Ventilatory modes of weaning

Ventilatory modes of weaning are based on a progressive reduction in the contribution of the ventilator and a progressive increase in the patient's contribution to ventilation. While moderate muscle activity is desirable for successful weaning, the extent of muscle exertion required and the value of muscle training remain unknown. The ventilatory modes commonly used for weaning are T-tube breathing and the two patient-assisted modes, intermittent mandatory ventilation and pressure support ventilation. Mandatory minute volume ventilation, which incorporates intermittent mandatory ventilation or pressure support ventilation, can be classified as another weaning mode (see below).

Studies to determine the optimal weaning mode have been reported (see below), but the numbers of patients studied were small. Weaning protocols, definitions of weaning success/failure, and study populations were not standardized. Despite much enthusiasm for a particular mode, there is no consistent evidence to show that any mode is superior to the others when each mode is properly used. Indeed, modes are often used in combination, and the traditional mode, T-tube weaning, is still widely used.

T-tube circuit weaning

This weaning mode compels the patient to breathe spontaneously through a T-tube circuit after disconnection from the ventilator. Periods of unassisted breathing are gradually lengthened according to the patient's capability. The duration of each T-tube 'trial' and the integration and mode of alternating ventilator support are empirical. Assist-control ventilation is frequently used, and overventilation with respiratory alkalosis may occur. If that happens, the patient's PCO2 and serum bicarbonate will be inappropriately low when T-tube weaning resumes. The circuit itself is simple and valveless, and imposes insignificant work of breathing. Unfortunately, the change from ventilator support to unassisted spontaneous breathing is an abrupt 'sink or swim' physiological adjustment, which some patients tolerate poorly. Esteb┬žD eLal: (1995) recently reported that a once-daily T-piece trial of up to 2 h resulted in more rapid extubation than intermittent mandatory ventilation and pressure support ventilation.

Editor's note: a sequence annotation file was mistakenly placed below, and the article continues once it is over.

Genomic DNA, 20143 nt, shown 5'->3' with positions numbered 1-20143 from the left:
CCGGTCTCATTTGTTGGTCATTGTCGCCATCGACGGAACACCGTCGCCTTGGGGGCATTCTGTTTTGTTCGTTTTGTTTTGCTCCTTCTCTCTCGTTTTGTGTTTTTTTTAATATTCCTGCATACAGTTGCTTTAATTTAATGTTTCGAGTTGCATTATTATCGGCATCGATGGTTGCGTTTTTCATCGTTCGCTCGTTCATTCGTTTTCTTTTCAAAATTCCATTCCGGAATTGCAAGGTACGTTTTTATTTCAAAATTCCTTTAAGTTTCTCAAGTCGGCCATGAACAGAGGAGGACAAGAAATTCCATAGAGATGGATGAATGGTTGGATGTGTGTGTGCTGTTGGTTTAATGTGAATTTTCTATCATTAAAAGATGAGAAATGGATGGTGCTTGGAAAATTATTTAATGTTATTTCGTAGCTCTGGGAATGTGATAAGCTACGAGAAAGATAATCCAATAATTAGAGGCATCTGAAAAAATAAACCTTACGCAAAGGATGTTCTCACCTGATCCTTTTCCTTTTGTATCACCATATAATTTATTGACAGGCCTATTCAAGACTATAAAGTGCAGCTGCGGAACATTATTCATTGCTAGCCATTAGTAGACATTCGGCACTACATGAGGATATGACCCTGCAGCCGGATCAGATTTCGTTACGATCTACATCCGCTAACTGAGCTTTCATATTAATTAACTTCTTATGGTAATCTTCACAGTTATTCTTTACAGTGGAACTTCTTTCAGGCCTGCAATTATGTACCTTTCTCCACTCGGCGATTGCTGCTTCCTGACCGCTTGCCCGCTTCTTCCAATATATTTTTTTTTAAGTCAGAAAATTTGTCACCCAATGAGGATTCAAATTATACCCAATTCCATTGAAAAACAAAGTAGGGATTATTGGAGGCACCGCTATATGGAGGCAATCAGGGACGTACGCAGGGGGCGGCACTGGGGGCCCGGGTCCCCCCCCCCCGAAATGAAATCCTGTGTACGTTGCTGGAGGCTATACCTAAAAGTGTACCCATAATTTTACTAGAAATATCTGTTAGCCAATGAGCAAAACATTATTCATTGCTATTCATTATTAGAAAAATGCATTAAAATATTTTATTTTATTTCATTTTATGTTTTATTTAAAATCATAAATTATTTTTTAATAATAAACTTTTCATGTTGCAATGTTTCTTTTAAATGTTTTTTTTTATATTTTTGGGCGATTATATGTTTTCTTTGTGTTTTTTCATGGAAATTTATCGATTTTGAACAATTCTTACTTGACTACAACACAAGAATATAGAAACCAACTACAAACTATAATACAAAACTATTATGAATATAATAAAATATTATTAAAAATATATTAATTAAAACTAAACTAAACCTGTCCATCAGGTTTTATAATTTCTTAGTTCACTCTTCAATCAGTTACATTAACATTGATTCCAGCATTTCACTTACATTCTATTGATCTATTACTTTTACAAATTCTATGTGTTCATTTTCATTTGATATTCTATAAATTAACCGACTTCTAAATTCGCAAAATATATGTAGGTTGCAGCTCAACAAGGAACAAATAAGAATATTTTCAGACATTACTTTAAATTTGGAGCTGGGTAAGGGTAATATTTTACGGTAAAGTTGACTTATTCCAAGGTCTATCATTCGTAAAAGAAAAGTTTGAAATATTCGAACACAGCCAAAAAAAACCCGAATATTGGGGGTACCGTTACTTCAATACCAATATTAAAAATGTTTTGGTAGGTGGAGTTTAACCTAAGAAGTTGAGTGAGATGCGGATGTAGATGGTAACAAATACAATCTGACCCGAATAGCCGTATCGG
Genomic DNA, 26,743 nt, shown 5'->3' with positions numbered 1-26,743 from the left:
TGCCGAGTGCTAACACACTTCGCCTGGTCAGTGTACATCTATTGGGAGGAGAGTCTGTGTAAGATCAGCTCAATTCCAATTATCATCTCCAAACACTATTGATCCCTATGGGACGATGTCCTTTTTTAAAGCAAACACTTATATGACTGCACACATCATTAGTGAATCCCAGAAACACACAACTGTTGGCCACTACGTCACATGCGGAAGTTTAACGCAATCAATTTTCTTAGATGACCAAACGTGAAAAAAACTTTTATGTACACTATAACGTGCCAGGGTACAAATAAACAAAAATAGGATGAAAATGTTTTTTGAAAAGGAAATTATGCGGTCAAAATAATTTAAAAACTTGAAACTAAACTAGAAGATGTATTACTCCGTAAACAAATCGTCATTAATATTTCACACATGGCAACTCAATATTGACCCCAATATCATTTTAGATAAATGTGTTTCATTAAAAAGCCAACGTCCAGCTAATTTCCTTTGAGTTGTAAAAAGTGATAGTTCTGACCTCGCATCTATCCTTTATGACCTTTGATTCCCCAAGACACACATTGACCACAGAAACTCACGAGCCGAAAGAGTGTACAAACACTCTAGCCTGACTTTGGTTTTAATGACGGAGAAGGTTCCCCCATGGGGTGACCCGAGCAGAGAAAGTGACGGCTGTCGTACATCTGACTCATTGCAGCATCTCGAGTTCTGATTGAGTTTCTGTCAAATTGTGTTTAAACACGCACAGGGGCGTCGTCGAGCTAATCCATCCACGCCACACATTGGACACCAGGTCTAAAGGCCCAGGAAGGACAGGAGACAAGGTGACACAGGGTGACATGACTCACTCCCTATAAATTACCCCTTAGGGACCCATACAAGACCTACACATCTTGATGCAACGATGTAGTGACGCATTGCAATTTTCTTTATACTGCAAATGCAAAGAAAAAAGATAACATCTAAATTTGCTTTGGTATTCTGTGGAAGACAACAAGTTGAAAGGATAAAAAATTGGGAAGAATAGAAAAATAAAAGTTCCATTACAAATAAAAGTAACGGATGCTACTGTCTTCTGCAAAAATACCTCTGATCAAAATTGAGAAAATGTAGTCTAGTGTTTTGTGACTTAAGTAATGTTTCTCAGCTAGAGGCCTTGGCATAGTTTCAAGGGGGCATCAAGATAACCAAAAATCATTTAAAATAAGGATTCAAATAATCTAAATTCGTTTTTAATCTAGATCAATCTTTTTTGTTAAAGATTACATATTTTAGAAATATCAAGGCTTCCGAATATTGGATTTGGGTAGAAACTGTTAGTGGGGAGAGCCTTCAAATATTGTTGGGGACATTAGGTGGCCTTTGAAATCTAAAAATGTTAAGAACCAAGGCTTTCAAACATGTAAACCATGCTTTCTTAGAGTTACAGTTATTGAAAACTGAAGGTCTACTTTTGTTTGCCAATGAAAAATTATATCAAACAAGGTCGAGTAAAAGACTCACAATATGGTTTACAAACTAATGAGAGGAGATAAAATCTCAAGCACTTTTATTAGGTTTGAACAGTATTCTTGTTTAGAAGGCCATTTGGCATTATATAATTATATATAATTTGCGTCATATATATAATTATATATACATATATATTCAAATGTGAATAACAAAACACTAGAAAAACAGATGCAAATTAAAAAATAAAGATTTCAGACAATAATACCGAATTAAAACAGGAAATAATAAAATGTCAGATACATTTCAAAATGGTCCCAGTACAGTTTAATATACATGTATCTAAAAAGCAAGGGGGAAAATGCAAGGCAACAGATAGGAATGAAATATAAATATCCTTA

Intermittent mandatory ventilation weaning

Intermittent mandatory ventilation avoids the drastic change to full unassisted breathing by allowing spontaneous breathing between preset ventilator-delivered breaths. The ventilator rate is progressively reduced as the patient's breathing ability improves, at a pace determined clinically. Advantages claimed for intermittent mandatory ventilation include better venous return via the thoracic pump mechanism and an ability to exercise respiratory muscles. Synchronized intermittent mandatory ventilation is a modification whereby the mechanical breaths are provided by patient-triggered ventilation. Advantages over intermittent mandatory ventilation are unproven. Intermittent mandatory ventilation may induce increased work of breathing due to the circuit demand valve and imprecise breath-to-breath co-ordination between ventilator and patient.

Pressure support ventilation weaning

Pressure support ventilation also allows a transition from mechanical to spontaneous ventilation. Each breath is initiated by the patient but is supported by a constant preset airway pressure. The pressure support ceases after a given fraction of inspiratory time, or when inspiratory flow falls below a predetermined fraction of the initial inspiratory flow. Expiration is passive. The pressure support is gradually decreased to a level that will compensate for circuit impedance (about 2-5 cmH 2O);